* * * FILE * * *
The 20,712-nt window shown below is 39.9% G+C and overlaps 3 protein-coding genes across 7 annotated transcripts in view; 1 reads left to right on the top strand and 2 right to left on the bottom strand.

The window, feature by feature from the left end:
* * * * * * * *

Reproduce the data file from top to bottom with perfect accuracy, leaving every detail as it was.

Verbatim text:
The 20,712-nt window shown below is 39.9% G+C and overlaps 3 protein-coding genes across 7 annotated transcripts in view; 1 reads left to right on the top strand and 2 right to left on the bottom strand.

The window, feature by feature from the left end: